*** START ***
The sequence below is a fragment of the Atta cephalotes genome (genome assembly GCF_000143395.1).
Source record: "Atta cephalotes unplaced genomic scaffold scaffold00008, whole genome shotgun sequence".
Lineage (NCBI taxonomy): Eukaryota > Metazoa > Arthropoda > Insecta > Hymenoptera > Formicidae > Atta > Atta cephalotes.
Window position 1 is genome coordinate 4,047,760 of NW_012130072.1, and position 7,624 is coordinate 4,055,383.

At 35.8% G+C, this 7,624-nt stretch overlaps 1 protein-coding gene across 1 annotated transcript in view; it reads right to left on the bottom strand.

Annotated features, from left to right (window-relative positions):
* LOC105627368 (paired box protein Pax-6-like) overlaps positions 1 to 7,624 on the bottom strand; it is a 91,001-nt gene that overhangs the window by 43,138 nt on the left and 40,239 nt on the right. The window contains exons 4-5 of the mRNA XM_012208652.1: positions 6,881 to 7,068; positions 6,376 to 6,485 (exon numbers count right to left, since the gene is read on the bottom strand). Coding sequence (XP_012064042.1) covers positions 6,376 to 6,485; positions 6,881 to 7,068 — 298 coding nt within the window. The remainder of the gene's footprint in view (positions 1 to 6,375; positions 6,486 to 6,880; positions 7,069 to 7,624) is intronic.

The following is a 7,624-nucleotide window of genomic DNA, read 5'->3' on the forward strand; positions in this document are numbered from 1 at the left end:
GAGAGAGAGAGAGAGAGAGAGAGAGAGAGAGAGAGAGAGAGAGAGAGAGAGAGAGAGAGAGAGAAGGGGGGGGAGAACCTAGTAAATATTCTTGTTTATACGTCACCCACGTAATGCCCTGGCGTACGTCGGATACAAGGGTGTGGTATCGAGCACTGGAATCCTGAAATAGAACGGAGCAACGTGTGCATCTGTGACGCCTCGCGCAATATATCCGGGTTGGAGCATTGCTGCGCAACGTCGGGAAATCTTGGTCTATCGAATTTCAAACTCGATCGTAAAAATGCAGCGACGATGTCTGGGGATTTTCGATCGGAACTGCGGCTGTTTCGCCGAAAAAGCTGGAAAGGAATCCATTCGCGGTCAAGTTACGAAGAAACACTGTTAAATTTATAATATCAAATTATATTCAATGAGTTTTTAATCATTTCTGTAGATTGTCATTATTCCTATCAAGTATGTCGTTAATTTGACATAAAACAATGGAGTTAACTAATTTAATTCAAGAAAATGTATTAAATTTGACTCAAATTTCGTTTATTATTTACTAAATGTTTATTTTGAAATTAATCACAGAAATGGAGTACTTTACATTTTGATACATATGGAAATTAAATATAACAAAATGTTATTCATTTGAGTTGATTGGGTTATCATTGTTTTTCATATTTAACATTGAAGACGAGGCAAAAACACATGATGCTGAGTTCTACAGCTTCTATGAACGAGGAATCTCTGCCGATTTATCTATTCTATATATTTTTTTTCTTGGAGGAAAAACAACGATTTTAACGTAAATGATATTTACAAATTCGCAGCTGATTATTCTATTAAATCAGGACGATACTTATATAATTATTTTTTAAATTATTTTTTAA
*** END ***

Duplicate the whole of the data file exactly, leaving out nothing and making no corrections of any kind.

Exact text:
The sequence below is a fragment of the Atta cephalotes genome (genome assembly GCF_000143395.1).
Source record: "Atta cephalotes unplaced genomic scaffold scaffold00008, whole genome shotgun sequence".
Lineage (NCBI taxonomy): Eukaryota > Metazoa > Arthropoda > Insecta > Hymenoptera > Formicidae > Atta > Atta cephalotes.
Window position 1 is genome coordinate 4,047,760 of NW_012130072.1, and position 7,624 is coordinate 4,055,383.

At 35.8% G+C, this 7,624-nt stretch overlaps 1 protein-coding gene across 1 annotated transcript in view; it reads right to left on the bottom strand.

Annotated features, from left to right (window-relative positions):
* LOC105627368 (paired box protein Pax-6-like) overlaps positions 1 to 7,624 on the bottom strand; it is a 91,001-nt gene that overhangs the window by 43,138 nt on the left and 40,239 nt on the right. The window contains exons 4-5 of the mRNA XM_012208652.1: positions 6,881 to 7,068; positions 6,376 to 6,485 (exon numbers count right to left, since the gene is read on the bottom strand). Coding sequence (XP_012064042.1) covers positions 6,376 to 6,485; positions 6,881 to 7,068 — 298 coding nt within the window. The remainder of the gene's footprint in view (positions 1 to 6,375; positions 6,486 to 6,880; positions 7,069 to 7,624) is intronic.

The following is a 7,624-nucleotide window of genomic DNA, read 5'->3' on the forward strand; positions in this document are numbered from 1 at the left end:
GAGAGAGAGAGAGAGAGAGAGAGAGAGAGAGAGAGAGAGAGAGAGAGAGAGAGAGAGAGAGAGAAGGGGGGGGAGAACCTAGTAAATATTCTTGTTTATACGTCACCCACGTAATGCCCTGGCGTACGTCGGATACAAGGGTGTGGTATCGAGCACTGGAATCCTGAAATAGAACGGAGCAACGTGTGCATCTGTGACGCCTCGCGCAATATATCCGGGTTGGAGCATTGCTGCGCAACGTCGGGAAATCTTGGTCTATCGAATTTCAAACTCGATCGTAAAAATGCAGCGACGATGTCTGGGGATTTTCGATCGGAACTGCGGCTGTTTCGCCGAAAAAGCTGGAAAGGAATCCATTCGCGGTCAAGTTACGAAGAAACACTGTTAAATTTATAATATCAAATTATATTCAATGAGTTTTTAATCATTTCTGTAGATTGTCATTATTCCTATCAAGTATGTCGTTAATTTGACATAAAACAATGGAGTTAACTAATTTAATTCAAGAAAATGTATTAAATTTGACTCAAATTTCGTTTATTATTTACTAAATGTTTATTTTGAAATTAATCACAGAAATGGAGTACTTTACATTTTGATACATATGGAAATTAAATATAACAAAATGTTATTCATTTGAGTTGATTGGGTTATCATTGTTTTTCATATTTAACATTGAAGACGAGGCAAAAACACATGATGCTGAGTTCTACAGCTTCTATGAACGAGGAATCTCTGCCGATTTATCTATTCTATATATTTTTTTTCTTGGAGGAAAAACAACGATTTTAACGTAAATGATATTTACAAATTCGCAGCTGATTATTCTATTAAATCAGGACGATACTTATATAATTATTTTTTAAATTATTTTTTAA